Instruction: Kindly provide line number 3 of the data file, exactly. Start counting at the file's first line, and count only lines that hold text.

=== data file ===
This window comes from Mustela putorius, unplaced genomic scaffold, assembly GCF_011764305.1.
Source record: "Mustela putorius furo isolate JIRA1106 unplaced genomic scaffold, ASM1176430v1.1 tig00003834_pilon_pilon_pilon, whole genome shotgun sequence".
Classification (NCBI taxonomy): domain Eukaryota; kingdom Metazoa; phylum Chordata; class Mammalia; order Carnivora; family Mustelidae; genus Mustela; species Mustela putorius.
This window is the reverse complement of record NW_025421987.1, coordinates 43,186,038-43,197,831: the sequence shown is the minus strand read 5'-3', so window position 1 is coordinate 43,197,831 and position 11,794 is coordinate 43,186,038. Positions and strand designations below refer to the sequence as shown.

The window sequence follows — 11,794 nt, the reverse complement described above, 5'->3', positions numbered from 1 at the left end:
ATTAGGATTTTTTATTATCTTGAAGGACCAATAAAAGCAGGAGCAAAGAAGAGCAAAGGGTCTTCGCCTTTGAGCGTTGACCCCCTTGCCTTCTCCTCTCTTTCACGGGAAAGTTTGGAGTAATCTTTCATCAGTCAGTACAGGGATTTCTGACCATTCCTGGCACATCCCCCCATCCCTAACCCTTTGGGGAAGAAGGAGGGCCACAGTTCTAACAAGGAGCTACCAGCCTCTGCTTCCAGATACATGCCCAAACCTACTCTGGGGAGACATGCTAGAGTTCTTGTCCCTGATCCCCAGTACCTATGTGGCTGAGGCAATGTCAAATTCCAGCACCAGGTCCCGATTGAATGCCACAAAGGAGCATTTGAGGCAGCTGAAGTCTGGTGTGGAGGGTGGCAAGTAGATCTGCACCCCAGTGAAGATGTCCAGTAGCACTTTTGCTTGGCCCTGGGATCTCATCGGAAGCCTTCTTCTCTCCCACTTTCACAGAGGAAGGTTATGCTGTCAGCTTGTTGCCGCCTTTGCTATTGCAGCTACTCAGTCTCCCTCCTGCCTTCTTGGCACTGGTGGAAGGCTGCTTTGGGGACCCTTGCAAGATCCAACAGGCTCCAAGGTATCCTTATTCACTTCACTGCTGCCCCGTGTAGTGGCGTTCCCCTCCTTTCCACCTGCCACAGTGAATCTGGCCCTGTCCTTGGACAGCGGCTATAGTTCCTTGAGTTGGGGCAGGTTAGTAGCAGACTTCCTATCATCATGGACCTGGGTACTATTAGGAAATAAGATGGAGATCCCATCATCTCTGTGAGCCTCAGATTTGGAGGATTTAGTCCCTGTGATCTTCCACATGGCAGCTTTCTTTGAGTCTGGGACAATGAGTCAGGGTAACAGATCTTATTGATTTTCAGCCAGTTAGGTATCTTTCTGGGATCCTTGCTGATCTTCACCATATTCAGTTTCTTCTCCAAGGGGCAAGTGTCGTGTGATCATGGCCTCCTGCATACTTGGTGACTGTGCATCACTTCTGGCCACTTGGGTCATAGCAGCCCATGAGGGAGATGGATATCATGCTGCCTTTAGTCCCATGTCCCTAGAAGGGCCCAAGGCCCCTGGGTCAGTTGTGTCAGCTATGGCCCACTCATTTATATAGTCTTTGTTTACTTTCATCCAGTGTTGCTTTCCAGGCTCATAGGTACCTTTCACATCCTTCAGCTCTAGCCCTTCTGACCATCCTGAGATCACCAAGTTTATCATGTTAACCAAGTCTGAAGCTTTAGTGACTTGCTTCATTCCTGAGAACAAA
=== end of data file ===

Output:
Classification (NCBI taxonomy): domain Eukaryota; kingdom Metazoa; phylum Chordata; class Mammalia; order Carnivora; family Mustelidae; genus Mustela; species Mustela putorius.